East-west highway is ‘going to happen,’ says Cianbro manager Darryl Brown

Posted Feb. 20, 2013, at 6:44 a.m.
Last modified Feb. 20, 2013, at 11:16 a.m.
Darryl Brown, of Livermore Falls, project manager for Cianbro's proposed $2.1 billion east-west highway in Maine, presents the plan at a Franklin County Chamber of Commerce breakfast Tuesday, Feb. 19, 2013, at the University of Maine at Farmington.
Ann Bryant | Sun Journal
Darryl Brown, of Livermore Falls, project manager for Cianbro's proposed $2.1 billion east-west highway in Maine, presents the plan at a Franklin County Chamber of Commerce breakfast Tuesday, Feb. 19, 2013, at the University of Maine at Farmington.

FARMINGTON, Maine — It may take another 10 years, but a 220-mile highway from Coburn Gore to Calais is going to be built, Darryl Brown of Cianbro construction company said Tuesday.

“It’s been talked about since 1937 but it’s going to happen,” Brown, of Livermore Falls, told those at the Franklin County Chamber of Commerce business breakfast at the University of Maine at Farmington.

Brown, formerly of Main-Land Development Consultants, recently joined Cianbro as manager of the $2.1 billion project for company president and CEO Peter Vigue.

Supporters foresee the potential of shipping containers from around the world destined for Eastport, then transported across Maine and Canada to markets in Chicago and beyond, Brown said.

“We know container traffic is expected to increase three-fold, and existing ports can’t handle them. But we have the deep water,” he said of the potential to lure tanker traffic to Eastport.

The Panama and Suez canals are currently being widened and deepened to handle tanker ships hauling containers globally, a mode of transportation expected to triple by 2024. Plans for a container tanker dock at Portland were recently announced, he said.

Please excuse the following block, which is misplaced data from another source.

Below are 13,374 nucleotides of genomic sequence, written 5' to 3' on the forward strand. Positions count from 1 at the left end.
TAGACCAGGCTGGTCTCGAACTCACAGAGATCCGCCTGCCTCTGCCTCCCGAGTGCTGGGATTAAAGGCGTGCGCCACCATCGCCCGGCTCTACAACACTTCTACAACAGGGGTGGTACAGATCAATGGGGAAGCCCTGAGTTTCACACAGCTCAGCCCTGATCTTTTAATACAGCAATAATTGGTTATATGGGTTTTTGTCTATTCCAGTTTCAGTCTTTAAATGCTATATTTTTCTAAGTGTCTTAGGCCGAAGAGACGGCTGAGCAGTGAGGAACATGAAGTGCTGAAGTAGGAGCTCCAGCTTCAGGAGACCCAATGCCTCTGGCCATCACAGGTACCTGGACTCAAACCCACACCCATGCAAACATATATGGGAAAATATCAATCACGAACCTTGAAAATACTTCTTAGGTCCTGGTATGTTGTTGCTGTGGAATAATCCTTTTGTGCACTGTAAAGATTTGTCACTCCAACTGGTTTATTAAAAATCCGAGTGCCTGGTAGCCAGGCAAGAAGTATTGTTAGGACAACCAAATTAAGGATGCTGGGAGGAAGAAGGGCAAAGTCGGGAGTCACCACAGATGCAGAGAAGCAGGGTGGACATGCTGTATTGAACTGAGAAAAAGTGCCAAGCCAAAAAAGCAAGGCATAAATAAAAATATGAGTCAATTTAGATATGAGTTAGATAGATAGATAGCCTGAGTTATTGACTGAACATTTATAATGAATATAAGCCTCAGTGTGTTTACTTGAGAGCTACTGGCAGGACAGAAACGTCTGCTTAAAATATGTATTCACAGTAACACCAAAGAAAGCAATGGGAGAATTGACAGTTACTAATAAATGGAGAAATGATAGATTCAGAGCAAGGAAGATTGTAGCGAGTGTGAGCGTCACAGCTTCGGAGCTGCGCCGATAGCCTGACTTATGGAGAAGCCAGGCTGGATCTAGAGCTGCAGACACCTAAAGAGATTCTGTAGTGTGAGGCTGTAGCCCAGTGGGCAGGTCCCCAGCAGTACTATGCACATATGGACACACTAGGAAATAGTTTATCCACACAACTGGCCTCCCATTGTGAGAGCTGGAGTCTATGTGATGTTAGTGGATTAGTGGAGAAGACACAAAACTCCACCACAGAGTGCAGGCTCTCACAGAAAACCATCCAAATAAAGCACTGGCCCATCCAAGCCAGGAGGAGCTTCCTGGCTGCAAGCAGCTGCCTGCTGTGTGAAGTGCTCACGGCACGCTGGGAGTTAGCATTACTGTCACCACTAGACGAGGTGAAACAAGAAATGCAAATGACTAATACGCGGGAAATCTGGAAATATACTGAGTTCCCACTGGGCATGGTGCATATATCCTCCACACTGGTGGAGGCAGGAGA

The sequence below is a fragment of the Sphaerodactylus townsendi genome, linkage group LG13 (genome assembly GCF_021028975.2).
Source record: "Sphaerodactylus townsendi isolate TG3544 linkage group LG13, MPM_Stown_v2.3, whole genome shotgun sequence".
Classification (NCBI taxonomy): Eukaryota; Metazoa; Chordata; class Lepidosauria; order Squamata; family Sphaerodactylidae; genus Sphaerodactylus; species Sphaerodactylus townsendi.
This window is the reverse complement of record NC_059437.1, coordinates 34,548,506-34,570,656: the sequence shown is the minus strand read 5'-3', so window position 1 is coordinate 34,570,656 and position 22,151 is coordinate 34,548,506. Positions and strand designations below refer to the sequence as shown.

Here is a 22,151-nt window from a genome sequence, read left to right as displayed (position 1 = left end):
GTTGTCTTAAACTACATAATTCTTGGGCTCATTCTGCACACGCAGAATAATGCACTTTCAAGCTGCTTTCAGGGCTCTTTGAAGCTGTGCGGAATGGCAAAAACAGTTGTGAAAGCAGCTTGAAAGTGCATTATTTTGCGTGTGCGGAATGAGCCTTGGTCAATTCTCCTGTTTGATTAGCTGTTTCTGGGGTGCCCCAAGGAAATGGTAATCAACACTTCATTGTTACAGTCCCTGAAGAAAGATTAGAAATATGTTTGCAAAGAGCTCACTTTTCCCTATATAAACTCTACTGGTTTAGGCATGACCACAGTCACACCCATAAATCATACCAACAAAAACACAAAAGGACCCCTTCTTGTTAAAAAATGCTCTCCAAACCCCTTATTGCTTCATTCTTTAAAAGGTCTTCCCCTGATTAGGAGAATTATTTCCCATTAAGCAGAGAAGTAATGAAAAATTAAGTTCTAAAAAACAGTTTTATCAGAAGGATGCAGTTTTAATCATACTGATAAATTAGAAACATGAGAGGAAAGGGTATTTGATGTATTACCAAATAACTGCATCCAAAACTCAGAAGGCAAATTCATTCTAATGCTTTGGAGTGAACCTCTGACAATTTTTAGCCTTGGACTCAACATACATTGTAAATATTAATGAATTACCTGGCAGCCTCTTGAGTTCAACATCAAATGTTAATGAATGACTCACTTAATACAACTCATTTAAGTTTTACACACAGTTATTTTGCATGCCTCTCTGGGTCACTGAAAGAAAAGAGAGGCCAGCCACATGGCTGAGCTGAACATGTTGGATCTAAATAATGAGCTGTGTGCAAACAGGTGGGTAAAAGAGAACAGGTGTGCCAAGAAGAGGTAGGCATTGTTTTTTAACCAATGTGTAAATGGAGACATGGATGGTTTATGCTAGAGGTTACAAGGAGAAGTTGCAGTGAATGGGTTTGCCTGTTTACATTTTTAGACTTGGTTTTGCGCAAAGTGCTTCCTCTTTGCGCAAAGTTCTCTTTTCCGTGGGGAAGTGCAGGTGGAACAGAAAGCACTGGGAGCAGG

While direct studies of the potential for bringing cargo ships to Eastport have not been done, east-west highway advocates are thinking 10 years out, he said.

It’s about Maine and Maine’s economy, Brown said, while reviewing statistics. He cited Forbes magazine’s listing of best states for business, which places Maine at 50th. He said Maine is also ranked 48th for non-farm employment growth, 36th for poverty level and has a median age that is the oldest in the nation.

“Maine’s largest export is not potatoes, blueberries or wood it’s; our young people looking for meaningful employment,” Brown said. “If we don’t step up to the plate and not allow the state to become a playground for the wealthy, shame on us.”

New England may be the end of the road and “we’re just up here in the woods,” Brown said, but Eastport has the deepest water in the continental United States with a capacity to handle the larger tankers.

The toll highway would be open to all modes of travel, not just truckers, he said. The highway would pay taxes within in each town it crosses, contract with state police for patrol and not have the ability to take property by eminent domain, Brown said.

Construction would be done by Maine people and companies, Brown said.

Cianbro, based in Pittsfield, has thousands of employees at job sites across the United States, according to its website.

Lining up private funders for the east-west highway is under way, Brown said, and route designs are expected to be finished by the end of this year. Planners anticipate three years to get permits and handle any lawsuits, and another three years for construction, with completion in nine to 10 years, he said.

The plan also includes an all-purpose, recreational trail across the state for snowmobilers, all-terrain vehicles, hikers and bikers.

More information is available at www.eastwestme.com

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